This is the cry of the crafter. It is sometimes said in a certain tone, as if to say, “Needs must…” Try it. “Crafternoon…” It helps if you shrug. It can also be said in an enthusastic tone, as if to say, “Yeah, baby! Let’s do this!” Try it. “Crafternoon!” It helps if you punch the air or play air guitar a-la Bill and Ted.
I recently taught this battle cry to my mother. I was with her in Massachusetts (USA) when we lost my brother, Jamie.
(A mother should never have to bury her own child. I could say more, but this is a craft blog, so I love you, bro, smell ya later, fly high.)
As it happened, I had a crochet design submission to finalise and a bridesmaid’s sash to make for myself, for a friend’s wedding, so I had to bring my work with me on this trip. My mother has always been a creative person, so I knew she would understand… but what I hoped was that she would join in.
Craft as Therapy? Really?
Yeah, absolutely! It’s not the same as traditional talking therapy, although in certain social crafting situations with the right people, it can be. The crafting in this case serves as something for the hands and eyes, so that you can just talk without seeing the faces of the people listening, it’s a bit like talking about serious stuff while driving a car. For some, it makes it easier to talk.
When you’re on your own, I think that the therapeutic effect of craft comes when your mind is occupied with a task that requires fine motor control and the creative side of the brain, and it frees up the logical side to just tick away in the background. Also, the act of creating I believe is a great self-esteem booster. Think of your inner child holding his or her new creation up and saying, “Look what I made!”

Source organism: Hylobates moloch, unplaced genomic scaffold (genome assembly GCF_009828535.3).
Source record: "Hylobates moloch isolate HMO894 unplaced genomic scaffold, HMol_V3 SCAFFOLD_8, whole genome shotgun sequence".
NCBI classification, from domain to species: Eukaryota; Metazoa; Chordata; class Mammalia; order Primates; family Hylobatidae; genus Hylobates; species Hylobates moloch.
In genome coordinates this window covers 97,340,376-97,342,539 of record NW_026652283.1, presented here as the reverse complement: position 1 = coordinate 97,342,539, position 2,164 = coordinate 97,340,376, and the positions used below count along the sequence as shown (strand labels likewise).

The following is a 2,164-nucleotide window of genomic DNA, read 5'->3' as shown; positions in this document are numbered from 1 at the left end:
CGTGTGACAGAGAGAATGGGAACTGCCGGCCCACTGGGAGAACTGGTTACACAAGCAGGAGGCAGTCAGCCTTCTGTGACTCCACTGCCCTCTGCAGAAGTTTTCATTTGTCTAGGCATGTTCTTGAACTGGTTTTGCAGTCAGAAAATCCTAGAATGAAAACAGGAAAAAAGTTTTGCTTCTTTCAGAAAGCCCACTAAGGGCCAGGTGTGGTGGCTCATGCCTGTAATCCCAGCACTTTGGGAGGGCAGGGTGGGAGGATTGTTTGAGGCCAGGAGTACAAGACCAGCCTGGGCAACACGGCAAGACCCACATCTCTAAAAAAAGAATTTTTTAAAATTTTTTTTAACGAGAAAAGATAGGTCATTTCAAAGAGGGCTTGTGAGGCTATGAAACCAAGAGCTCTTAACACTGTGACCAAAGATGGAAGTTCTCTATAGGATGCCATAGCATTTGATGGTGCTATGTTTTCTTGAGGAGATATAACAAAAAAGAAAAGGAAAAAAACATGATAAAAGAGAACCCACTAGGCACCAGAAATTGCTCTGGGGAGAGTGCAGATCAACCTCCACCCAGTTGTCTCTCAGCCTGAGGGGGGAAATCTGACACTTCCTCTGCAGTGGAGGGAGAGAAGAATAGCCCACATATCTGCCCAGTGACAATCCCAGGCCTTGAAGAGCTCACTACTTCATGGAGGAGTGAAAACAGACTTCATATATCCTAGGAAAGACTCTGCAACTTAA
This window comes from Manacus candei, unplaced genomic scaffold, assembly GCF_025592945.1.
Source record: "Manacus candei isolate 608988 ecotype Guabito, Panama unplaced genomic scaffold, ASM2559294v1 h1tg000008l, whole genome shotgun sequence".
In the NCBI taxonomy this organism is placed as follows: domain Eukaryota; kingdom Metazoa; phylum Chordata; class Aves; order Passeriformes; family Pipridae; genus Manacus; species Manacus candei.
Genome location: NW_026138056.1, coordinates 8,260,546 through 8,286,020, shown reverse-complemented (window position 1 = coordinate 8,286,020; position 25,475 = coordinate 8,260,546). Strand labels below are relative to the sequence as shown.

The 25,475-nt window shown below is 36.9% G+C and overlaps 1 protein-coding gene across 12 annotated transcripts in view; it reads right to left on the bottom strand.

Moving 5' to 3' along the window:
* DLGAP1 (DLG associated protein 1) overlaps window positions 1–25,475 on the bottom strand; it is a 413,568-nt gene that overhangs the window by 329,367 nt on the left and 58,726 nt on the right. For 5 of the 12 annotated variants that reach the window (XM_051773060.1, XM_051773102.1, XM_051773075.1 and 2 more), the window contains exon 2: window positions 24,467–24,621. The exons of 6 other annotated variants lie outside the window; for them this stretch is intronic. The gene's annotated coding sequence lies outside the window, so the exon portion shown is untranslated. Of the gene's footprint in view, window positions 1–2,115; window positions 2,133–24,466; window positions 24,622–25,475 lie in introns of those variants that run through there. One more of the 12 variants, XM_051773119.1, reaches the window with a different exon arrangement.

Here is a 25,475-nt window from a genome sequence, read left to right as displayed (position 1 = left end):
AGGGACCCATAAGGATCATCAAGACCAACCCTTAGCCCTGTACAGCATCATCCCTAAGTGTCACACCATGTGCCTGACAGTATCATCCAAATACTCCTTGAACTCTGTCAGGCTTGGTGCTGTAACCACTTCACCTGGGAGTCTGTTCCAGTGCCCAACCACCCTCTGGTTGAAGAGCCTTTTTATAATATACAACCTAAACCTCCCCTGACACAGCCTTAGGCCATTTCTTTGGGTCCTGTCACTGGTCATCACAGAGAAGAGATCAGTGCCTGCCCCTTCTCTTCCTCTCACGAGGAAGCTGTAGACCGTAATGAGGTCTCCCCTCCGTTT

You can imagine my happiness when, weeks later, I was chatting with my Mom on Facebook Messenger. We had plans to watch the Patriots game (American Football, that’s our local team) at the same time, now in our different places, and as we settled in to watch the game, she sent:
Yaaaas! The message has been passed. It is now a thing. But the most meaningful part of this simple message is that the “Therapy” that is craft will be ongoing, even if I’m not there to remind her.
But what’s my Mom working on? In the top photo, you will see one of her many creations. It was an upcycling exercise with a poignant twist. That black notebook was decorated with some elastic cord, a carefully chosen Coconut shell button from JoAnn, and some in-ear earphone covers were repurposed to hide the knots at the ends of the elastic. The notebook? It belonged to my brother, and inside the back cover is written in Sharpie:
“In the end, it’s not the years in your life that matter; it’s the life in your years.”